Is Pope Francis getting ready to pass the torch? Pope Francis still has several irons on the fire, and he is adding more. He’s making plans at a rate that strongly suggests the end of his turn is not within his own sight. He is also taking time to give his own view of recent history, and that strongly suggests he is preparing his exit from the scene.

The impression comes from passages in two books – interviews with the Pope, published almost simultaneously. One, Life, is a biography of the Pope, which also recalls how history intersected with his personal life story. The other, El Sucesor, outlines Pope Francis’s relationship with Pope Emeritus Benedict XVI through the decade they spent together in the Vatican.

The two book-length interviews appeared almost simultaneously. That should give us pause for thought. In them, Pope Francis indulges in personal confessions that border on gossip, reconstructing facts that cannot be verified. Regardless of his intention, the pope’s willingness to engage in that sort of talk amounts to his using the allure and mystique of his office – the “soft power” of the papacy, if you will – to tell it his way.

That has a way of becoming the “official” version of events.

In particular, the pope’s reconstructions of the 2005 and 2013 conclaves are striking. Pope Francis says that he could have blocked Benedict XVI’s election in 2005 and that instead, he channeled the votes attributed to him to Ratzinger, thus foiling a “maneuver” intended to block the election of Joseph Ratzinger.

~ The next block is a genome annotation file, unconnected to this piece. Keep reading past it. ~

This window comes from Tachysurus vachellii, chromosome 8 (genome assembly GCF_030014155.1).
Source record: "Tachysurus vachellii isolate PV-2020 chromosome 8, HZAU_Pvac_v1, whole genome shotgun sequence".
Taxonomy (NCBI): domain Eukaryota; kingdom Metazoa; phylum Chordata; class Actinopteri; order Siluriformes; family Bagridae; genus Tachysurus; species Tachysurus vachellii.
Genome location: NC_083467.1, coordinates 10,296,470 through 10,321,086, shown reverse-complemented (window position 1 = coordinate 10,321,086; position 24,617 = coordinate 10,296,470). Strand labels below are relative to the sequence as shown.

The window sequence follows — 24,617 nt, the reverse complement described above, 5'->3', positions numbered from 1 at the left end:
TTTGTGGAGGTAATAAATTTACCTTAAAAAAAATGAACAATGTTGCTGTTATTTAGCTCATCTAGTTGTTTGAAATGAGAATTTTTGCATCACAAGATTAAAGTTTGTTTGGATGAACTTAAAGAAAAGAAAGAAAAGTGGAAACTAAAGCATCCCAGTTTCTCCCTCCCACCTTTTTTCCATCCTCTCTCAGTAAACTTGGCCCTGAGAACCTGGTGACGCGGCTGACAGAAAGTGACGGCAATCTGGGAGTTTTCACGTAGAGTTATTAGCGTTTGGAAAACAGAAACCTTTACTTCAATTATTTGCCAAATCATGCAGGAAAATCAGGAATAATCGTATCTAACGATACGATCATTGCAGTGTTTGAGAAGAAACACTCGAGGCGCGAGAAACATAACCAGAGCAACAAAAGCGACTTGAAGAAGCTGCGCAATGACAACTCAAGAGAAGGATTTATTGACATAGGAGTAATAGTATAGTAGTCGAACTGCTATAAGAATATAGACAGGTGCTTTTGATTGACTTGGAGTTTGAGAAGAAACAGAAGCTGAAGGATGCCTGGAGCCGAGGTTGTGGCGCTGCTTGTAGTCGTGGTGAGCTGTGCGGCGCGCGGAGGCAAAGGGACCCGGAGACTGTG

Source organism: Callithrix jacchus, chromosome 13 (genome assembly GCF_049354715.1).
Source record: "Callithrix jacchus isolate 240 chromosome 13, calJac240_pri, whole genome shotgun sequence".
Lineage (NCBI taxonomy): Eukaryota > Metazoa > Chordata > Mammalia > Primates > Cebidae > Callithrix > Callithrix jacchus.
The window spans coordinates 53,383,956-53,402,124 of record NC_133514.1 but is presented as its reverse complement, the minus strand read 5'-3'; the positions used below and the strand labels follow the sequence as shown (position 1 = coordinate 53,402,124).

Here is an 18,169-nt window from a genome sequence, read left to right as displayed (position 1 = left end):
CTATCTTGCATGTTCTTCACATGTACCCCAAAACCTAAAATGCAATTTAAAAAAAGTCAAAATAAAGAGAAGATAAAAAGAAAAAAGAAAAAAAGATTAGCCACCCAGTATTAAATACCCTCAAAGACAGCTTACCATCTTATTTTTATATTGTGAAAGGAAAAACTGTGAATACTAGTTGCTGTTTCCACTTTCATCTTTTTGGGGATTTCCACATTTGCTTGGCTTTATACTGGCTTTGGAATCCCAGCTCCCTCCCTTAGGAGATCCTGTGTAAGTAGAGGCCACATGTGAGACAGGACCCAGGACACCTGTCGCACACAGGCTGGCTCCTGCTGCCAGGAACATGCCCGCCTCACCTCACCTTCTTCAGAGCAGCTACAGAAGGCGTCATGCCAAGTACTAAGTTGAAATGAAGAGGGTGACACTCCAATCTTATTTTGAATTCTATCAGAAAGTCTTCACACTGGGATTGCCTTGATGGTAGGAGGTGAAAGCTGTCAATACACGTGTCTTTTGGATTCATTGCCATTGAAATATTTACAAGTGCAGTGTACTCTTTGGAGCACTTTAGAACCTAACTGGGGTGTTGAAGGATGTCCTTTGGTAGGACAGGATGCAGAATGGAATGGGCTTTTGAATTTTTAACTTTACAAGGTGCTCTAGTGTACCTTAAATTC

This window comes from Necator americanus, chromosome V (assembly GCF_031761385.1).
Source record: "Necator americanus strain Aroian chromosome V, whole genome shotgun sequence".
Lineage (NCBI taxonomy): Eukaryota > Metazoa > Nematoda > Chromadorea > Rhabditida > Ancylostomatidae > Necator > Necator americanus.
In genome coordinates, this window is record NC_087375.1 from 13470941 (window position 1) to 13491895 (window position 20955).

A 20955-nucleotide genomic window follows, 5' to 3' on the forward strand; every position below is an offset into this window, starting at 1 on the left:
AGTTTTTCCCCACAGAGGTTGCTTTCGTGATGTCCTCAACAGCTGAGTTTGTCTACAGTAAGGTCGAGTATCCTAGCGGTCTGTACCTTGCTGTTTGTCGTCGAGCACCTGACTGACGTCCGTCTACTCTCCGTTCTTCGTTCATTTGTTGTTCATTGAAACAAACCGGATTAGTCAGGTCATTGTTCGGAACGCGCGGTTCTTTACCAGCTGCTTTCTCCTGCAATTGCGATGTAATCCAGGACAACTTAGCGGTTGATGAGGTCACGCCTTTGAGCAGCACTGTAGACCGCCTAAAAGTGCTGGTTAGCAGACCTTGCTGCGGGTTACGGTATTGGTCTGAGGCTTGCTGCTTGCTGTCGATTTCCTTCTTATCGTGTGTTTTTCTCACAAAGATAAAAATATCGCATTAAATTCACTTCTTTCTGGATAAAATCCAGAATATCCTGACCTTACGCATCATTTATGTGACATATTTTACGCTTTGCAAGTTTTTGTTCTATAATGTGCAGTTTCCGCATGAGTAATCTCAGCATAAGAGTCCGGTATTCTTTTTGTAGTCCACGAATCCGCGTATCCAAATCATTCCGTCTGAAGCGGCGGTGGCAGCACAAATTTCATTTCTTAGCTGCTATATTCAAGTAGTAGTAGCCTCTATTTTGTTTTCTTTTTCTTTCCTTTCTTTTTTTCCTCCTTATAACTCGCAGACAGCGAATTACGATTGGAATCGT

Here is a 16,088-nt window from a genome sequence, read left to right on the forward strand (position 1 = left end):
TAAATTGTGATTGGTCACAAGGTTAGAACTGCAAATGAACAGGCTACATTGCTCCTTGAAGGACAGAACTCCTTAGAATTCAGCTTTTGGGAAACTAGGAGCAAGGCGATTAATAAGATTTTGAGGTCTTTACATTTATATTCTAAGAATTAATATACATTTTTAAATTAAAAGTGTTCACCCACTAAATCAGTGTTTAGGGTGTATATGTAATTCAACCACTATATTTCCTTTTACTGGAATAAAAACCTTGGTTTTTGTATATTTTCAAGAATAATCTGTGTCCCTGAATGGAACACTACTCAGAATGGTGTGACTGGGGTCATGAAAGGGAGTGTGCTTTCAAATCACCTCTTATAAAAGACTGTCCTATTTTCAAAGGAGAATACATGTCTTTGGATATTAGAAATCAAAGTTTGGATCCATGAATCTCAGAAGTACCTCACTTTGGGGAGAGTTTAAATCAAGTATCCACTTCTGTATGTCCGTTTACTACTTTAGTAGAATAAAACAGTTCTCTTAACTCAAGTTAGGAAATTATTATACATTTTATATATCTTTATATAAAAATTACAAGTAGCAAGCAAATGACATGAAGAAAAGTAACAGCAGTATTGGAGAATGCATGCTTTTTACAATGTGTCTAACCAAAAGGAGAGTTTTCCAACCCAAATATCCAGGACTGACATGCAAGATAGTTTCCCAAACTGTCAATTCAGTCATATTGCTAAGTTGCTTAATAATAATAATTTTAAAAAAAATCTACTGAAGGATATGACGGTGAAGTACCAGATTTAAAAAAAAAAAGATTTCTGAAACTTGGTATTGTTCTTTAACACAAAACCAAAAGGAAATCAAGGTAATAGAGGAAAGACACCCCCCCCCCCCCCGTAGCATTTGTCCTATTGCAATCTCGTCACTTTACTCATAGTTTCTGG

Regarding the 2013 election, Pope Francis underlines that Cardinal Angelo Scola threw his votes Francis’s way. That is significant because Scola was the fellow credited as then-Cardinal Jorge Bergoglio’s principal challenger in conclave. If it was Scola himself who channeled the votes needed to elect the man who would become Pope Francis, that would be something.

Pope Francis also complains that cardinals wanted to put him on trial. According to Francis, these cardinals would have gone and told Benedict XVI of this desire, who dissuaded them and then reported the business to Francis.

Pope Francis attacks Benedict XVI’s longtime personal secretary, Archbishop Georg Gaenswein, both for the publication of his autobiography released on the day of Benedict’s funeral and by accusing him of having personally decided everything about the funeral itself. The funeral, you’ll recall, was a very understated affair that drew significant criticism for its modesty.

There was also a group of high-ranking churchmen – to hear Pope Francis tell it – who wanted to use Benedict XVI against him and even to secure the eventual use of the problematic “Pope Emeritus” title, should Francis (or anyone after him?) resign the papal office.